Today, my role has shifted a bit. I tend to communicate more with our department heads and managers to accomplish more. The truth is I don’t need to take part in every meeting, and it’s better for the company if I don’t spend all of my day sitting in meetings I don’t add value to.

As a leader, you need to ask yourself if you’re spending your time wisely.

What can I do to help my team today?

Being a leader is about bringing the best out of your team.

Make people better, build their confidence, create a culture with happy people, and empower others, to be a leader, this is paramount in your everyday life.

To do this, your focus needs to be on helping your team be the best it can be.

Whether that be positioning your staff for success, or creating a better working environment. It’s about encouraging them.

In light of this goal, I have other leaders I trust to manage individual teams for me, and let me know if they have the tools they need to succeed.

The best way I can help my team is by working with other leaders in our company and listening to their department’s struggles. I want to make sure I’m giving them the proper resources to help them solve their problems. That might be a new technology or give people the resources they need to address their tasks.

The best outcome when asking yourself if you helped your team, or not, is to look back on your day and see if the business is in a better position now than when you started the day. Did you help your team grow? Did you help your team learn? Did you help your team solve problems? Did you help your team become better? These are important parts of leadership and good questions to ask yourself.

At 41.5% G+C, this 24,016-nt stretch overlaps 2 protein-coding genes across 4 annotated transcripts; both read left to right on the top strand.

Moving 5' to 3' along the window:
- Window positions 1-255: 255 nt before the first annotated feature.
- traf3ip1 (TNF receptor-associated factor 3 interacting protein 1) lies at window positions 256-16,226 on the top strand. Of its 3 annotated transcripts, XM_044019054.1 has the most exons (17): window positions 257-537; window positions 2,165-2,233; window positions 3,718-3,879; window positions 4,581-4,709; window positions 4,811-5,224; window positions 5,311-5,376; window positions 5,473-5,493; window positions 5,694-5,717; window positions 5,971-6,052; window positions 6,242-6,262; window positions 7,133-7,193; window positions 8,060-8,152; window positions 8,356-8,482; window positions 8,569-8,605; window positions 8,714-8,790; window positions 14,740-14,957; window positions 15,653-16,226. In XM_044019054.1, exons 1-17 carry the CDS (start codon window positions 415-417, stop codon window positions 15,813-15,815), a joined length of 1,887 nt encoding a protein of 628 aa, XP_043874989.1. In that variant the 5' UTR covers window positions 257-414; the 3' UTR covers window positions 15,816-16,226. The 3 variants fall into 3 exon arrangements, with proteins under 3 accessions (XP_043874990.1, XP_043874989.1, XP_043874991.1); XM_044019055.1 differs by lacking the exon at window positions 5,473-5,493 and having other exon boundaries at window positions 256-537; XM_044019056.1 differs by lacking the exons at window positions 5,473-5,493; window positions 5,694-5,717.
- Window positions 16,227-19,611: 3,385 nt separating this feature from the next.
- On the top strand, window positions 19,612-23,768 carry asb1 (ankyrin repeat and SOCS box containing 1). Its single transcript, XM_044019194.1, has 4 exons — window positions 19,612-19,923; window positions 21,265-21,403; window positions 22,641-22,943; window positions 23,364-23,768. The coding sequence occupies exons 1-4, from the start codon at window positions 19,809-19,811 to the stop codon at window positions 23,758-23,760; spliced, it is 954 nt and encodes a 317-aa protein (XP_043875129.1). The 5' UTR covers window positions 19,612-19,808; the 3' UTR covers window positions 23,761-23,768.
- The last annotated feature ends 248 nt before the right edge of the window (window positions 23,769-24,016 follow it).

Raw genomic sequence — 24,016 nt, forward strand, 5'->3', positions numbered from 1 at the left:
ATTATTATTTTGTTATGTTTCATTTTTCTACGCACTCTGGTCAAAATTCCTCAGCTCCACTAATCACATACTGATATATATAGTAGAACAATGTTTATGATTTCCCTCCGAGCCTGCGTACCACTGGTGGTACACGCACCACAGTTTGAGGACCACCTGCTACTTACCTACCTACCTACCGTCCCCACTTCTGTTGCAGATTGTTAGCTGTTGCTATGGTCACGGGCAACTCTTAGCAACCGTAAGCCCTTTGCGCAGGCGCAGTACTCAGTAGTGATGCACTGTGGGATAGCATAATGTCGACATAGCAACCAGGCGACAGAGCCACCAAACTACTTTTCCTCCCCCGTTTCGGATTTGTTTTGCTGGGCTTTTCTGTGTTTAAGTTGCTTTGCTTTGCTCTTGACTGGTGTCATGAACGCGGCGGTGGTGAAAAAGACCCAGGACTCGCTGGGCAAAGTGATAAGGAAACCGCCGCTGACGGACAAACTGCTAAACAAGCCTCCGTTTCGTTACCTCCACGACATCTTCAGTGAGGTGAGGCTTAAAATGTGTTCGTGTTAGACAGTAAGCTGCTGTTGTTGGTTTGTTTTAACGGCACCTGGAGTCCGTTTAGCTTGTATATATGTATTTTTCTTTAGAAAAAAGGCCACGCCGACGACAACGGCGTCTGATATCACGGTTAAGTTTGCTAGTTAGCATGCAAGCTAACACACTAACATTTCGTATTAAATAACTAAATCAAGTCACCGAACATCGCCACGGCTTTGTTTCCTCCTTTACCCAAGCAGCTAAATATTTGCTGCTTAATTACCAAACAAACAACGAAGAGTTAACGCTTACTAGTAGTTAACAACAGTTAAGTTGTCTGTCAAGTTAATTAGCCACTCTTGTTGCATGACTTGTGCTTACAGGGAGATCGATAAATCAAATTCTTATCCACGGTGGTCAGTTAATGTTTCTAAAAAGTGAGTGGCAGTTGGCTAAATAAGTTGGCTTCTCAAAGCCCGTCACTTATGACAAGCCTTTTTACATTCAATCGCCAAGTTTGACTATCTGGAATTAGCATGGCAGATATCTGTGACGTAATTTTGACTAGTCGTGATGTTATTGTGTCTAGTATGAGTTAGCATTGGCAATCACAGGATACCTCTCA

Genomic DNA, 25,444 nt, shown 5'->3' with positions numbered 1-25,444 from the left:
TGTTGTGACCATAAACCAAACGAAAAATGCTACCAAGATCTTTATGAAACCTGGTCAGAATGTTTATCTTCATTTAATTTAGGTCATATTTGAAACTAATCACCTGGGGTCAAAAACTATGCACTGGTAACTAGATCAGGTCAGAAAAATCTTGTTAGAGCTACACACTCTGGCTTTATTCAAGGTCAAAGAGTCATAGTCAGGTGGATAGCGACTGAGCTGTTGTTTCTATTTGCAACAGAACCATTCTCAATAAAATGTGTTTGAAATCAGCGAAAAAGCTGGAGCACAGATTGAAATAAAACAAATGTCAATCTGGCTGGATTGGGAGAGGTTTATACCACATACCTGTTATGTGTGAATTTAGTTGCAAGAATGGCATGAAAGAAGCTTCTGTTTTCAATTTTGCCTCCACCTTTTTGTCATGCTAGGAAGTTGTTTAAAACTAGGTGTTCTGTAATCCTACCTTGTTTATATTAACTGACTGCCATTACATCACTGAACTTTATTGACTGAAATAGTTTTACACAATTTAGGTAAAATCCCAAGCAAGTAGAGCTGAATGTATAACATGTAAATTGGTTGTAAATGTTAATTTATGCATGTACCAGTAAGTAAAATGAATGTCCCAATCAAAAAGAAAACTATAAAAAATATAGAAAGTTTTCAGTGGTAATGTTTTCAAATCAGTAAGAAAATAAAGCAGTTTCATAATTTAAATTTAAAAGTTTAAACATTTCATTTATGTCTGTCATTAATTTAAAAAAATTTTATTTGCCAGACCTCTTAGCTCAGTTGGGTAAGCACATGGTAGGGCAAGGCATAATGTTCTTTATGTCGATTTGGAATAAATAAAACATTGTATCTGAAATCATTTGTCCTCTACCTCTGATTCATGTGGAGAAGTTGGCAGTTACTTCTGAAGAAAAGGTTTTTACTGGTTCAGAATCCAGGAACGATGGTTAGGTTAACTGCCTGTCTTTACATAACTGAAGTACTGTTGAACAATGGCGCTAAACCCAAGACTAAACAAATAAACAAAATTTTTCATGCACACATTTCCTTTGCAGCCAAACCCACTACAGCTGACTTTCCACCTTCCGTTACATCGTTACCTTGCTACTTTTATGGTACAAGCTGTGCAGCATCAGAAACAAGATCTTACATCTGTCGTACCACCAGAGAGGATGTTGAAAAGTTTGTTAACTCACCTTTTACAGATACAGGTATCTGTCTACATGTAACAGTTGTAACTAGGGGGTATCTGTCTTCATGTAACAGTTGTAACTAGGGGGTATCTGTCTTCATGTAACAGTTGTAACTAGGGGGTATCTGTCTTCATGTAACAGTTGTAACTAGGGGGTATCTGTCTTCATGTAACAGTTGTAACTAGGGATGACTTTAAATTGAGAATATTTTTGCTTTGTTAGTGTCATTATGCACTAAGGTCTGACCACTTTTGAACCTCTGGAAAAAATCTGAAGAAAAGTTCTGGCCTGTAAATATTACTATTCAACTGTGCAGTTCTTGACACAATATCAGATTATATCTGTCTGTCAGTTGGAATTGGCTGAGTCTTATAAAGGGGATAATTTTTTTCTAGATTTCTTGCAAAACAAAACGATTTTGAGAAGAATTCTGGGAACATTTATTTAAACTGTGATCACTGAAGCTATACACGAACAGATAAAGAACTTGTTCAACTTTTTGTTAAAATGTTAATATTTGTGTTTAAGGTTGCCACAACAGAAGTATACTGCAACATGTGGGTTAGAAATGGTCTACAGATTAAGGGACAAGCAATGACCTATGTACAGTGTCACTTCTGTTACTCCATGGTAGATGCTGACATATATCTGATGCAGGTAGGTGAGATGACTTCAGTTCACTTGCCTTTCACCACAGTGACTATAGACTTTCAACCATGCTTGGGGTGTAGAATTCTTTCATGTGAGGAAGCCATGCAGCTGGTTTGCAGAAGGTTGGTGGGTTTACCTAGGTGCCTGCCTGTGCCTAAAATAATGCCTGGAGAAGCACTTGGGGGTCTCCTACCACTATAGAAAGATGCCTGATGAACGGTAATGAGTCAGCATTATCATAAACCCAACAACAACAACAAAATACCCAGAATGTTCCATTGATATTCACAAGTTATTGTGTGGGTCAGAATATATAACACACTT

In leadership, identifying problems without a plan and figuring out the steps to fix it, is pointless.

You need to constantly be uncomfortable by evaluating yourself through honest introspection.

And when you do, just make sure you have Xanax handy to handle your potential response.

Some takeaway thoughts on leaderships.

On a final note, I want to really drive home the points I talked about above, so if you take away any lesson, take these points with you.

Leading by example is not just the best way to lead, but the only way to lead.

You can’t truly lead others if you’re not working on living what you want your team to do. If you’re not leading by example, you won’t see any of the followings from your team:

  • They won’t be pleasant to work with.
  • They won’t identify and grow their strengths and weaknesses.
  • They won’t use their time wisely.
  • They won’t work to support and help other team members.

You can’t expect things from those you manage that you’re not willing to do yourself.